CAIRO: Approximately two hours after a rumor that bird flu was found in the Nile River raged through the country, Metro supermarkets throughout Cairo ran out of water.
The rumor, which sparked a national frenzy, was leaked through a number of media and telecommunication outlets; namely, Sabah Al Kheir Ya Masr, a radio station, El Akhbar news channel and SMS’s, all of which announced that people were throwing what they suspected to be contaminated birds into the Nile, thus infecting the water.
To halt the nation’s growing hysteria, a number of ministers and officials appeared on Al Akhbar news channel, one of the original culprits, flatly denying the existence of the virus in the water and repeatedly requesting that the public rebuff the rumors.
“There is nothing in the water at all, it’s just a rumor said Minister of Irrigation and Water Resources, Dr. Mahmoud Abd El-Halim Abou Zeid.
The Minister of Information, Anas Ahmed Nabih El-Fiky, appeared on Al Akhbar, where he vehemently denied the rumor, while Minister of Health and Population, Dr. Hatem Mostafa El-Gabaly, phoned in to the station where he proceeded to publicly denounce the rumor, as well as stating that 90 percent of bird flu incidents occur in places where people breed birds in their homes. The Minister of Finance also announced that he has received reassurance from the Minister of Irrigation that the rumors are completely false.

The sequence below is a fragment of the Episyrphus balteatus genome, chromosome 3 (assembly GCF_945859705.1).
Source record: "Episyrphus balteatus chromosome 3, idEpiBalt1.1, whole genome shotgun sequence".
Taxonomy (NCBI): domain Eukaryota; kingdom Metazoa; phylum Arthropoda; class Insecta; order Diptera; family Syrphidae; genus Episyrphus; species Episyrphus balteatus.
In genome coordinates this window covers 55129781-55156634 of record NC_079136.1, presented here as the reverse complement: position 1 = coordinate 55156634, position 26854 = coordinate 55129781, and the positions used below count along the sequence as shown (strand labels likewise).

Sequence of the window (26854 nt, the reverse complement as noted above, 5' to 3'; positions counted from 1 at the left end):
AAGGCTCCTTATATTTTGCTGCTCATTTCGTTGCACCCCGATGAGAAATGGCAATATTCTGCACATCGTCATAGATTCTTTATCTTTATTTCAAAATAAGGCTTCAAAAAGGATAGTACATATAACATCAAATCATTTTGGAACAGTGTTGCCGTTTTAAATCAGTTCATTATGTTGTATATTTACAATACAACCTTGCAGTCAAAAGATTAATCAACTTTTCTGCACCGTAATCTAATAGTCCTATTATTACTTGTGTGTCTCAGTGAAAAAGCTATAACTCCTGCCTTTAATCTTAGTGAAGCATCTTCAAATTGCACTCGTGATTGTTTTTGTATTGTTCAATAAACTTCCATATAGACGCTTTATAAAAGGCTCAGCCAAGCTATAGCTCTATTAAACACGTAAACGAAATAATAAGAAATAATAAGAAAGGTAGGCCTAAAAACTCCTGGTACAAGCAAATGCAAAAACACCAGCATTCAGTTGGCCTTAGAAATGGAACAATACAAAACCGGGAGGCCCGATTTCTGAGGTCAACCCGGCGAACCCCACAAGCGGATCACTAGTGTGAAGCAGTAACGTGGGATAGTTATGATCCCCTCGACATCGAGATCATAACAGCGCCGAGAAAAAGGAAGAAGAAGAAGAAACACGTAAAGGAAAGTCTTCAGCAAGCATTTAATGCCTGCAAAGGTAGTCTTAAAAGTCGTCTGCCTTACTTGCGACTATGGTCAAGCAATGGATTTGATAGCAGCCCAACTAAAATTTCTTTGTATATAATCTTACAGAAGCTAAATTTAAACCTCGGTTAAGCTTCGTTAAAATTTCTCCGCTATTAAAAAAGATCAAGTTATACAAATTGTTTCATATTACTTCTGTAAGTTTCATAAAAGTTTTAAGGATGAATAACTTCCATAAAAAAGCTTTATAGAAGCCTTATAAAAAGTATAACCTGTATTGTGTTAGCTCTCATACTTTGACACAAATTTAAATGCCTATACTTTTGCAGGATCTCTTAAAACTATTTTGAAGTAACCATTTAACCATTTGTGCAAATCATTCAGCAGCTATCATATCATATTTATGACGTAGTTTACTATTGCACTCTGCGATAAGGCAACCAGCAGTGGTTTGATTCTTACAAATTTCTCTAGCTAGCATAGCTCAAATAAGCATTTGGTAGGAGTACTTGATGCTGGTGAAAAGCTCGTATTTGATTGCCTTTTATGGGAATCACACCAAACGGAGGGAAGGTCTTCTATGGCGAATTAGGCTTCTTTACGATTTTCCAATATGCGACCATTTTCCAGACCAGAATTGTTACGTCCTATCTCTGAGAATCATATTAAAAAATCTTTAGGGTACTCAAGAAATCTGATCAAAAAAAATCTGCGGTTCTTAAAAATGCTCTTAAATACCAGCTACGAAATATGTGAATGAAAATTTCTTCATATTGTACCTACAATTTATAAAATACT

“This is a complete rumor, as the ministers of health, information and agriculture announced on television, Dr. Abd El Rahman Shaheen, media consultant to the Ministry of Health and Population, tells The Daily Star Egypt. “All the organizations and government involved in this, as well as the test that we have done, confirm that the Nile water is not contaminated.
“The virus cannot travel through water, said Mohammed Abd El Zahir, president of the Drinking Water Company of Cairo, in a televised telephone interview on El Akhbar news station.
According to El Zahir, there are 13 water stations throughout the country and every hour of every day, the company takes a sample of water and tests it against bird flu and other viruses before it reaches cleaning filters.
“We have always done this, even before the bird flu outbreak said El Zahir. “However, after bird flu was found in Egypt, we now take a sample and test the water every half an hour, and up until this very moment that I’m speaking to you, nothing is wrong with the Nile water.
Once the company has checked the sample, the Ministry of Irrigation and the Ministry of Health then take the sample and each retests it.
While the root of the rumor is unclear, Dr. Zoheir Halaj, Egyptian World Health Organization (WHO) representative, speculates that it began with people telling each other that some people are throwing birds in the Nile.
However, El-Gabaly, minister of health, has other ideas. According to his televised appearance on Al Akhbar, the minister believes that the rumors were started by people who’s financial investments could increase due to such rumors. He also added that such rumors undermine what the government has been doing to combat bird flu.